Another discovery from our travelettes flickr group is Carolin Weinkopf. Born and raised in a small town in West Germany she’s now been living in Berlin for six years. Originally she studied journalism and political sciences, but she currently works exclusively as a photographer. She runs a blog and a website.
How is traveling part of your life?
My parents were students when I grew up so we never really had much money when I was little. But we always took the car and drove down to Portugal or Croatia, or up to the Netherlands and went camping by the sea. When I was ten we did a roadtrip throughout the United States. That was probably the time I fell in love with traveling and visual media. I documented the whole trip on video tape and took a million pictures. The video camera broke, but I never stopped taking pictures. I was an exchange student in the States in 2001 and have been a quite busy traveler ever since. During my University studies I was always broke and didn’t travel much, but now as I work I try to catch up on what I missed. I haven’t really done the far traveling, but I got Europe and the US in my pocket, pretty much.
Which cameras and techniques do you use?
I use a quite simple Pentax K10D for most of my pictures. I have a collection of analogue SLRs and a Polaroid, but I barely ever use them. I really love having immediate results and the cost factor makes the decision easy to stick with that. I’m a quite good photoshopper and know exactly what to do to my pictures so they don’t look too digital. The Pentax also has a great advantage to most digital SLRs on the market: I can use old analogue lenses on it. Those make the greatest pictures and you can get them for a couple Euros on ebay.
What got you into photography?
I immediately loved it when I first picked up a camera. The idea of freezing moments and showing other people how I see the world was new and really exciting to me. Eventually I got good feedback for my photos and people encouraged me to keep on going. I had been taking pictures for many years and even published a few, but the decision to stick with it and make a living was quite spontanious and maybe naive. I was really lucky it worked out. I am so happy I can do what I love and nothing else. I never actually studied photography, but I am right now a master student with Arno Fischer once a month. The rest of the time I do photo jobs or just run around Berlin taking pictures.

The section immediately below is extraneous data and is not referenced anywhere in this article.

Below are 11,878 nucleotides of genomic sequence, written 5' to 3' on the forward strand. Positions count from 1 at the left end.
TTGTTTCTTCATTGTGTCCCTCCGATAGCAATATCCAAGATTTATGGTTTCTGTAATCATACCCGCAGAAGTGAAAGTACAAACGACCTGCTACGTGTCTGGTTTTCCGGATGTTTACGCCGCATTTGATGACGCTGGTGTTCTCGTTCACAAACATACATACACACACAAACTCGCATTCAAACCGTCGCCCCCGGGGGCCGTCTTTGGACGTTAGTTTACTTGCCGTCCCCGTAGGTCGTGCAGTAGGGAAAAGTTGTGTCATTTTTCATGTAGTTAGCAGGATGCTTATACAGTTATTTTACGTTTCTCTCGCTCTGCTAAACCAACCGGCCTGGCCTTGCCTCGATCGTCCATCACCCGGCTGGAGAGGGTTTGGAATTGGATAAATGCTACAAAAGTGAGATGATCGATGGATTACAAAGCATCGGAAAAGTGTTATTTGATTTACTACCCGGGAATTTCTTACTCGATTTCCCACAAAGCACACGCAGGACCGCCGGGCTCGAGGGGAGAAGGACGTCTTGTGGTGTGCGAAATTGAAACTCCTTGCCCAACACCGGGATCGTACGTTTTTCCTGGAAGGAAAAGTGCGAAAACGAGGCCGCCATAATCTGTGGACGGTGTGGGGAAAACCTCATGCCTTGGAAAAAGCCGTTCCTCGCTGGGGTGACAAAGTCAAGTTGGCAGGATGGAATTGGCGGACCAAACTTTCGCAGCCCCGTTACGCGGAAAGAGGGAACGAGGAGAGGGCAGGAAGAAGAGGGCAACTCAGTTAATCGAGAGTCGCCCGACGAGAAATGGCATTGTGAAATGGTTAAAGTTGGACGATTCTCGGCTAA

What are your favorite places in the world to take photos at?
I went to Macedonia for a job last fall and fell in love instantly with the country and it’s people. I am trying to go back there in June and July this year to work on a wider documentary on the country. I was so amazed by the complete satisfaction and dignity people kept up, regardless of their life circumstances. Macedonia is an official candidate for the European Union and things are rapidly changing. I want to capture the life and beauty I found there before they disappear.
What is important for you regarding travel photography?
I think the most important thing is to be truly interested and not only pay attention to the surface. It’s important to know the word thank you in the language of the country and to know how to give a true smile. It’s also important to get out of your own comfort zone and take some risks. I’m not interested in the usual travel sights or spectacular locations. What I’m looking for are social landscapes and curiosites. It often takes some time and patience, a searching eye and a big portion of empathy to get that. I guess the most important thing in travel photography is to portrait people with dignity. The world is not a zoo to run around and take pictures of. When I take a photo I don’t want to ridicule or showcase people, I want to show their magic.
What is your favourite (travel)picture and what is so special about it?
One of my favourite pictures right now was taken in Zrze, Macedonia. It shows two monks in a cave beyond their monastery. I am not a religious person at all but these monks were quite mind-blowing. The two on the picture are about my age, super-well educated, speak perfect English, could have been the next big thing or whatever, but they decided to live on a rock in the far southwest of Macedonia, a two hour bumpy road ride from civilization. I have a pretty bad memory but I don’t think I could ever forget these wonderful guys. The picture is here to remind me.
What photography-realted advice would you give other girls who travel?
The most important thing is to keep your eyes and mind open. I think it is quite impossible to take good photos as a tourist in its common meaning. You need to jump in, talk to people, get a feel for situations and on what’s ok to photograph and what’s not. Don’t be shy. And don’t rush. Good pictures take time.
Also, I think it is not very important to go far or to go anywhere super exotic. There’s beauty to find anywhere, even in front of your door. One of my next trips will be a journey through my home country, Germany. It’s going to be a challenge, as it is much harder to take an interesting picture of something that’s part of your every day life than of something striking you have never seen before.
After this interview was made, Carlin went to New York for a while and took some amazing shots you should check out on her blog. Some of our favorites are here-below.
If you or someone you know is a great travel photographer, please consider joining the travelettes flickr group for a chance to be featured on this website.
She has an eye for beauty and even finds it in ugly apartment blogs. Her weekly photo chronicle “My week in pictures” has already become a classic among urban Berliners. Find out more at smaracuja.de.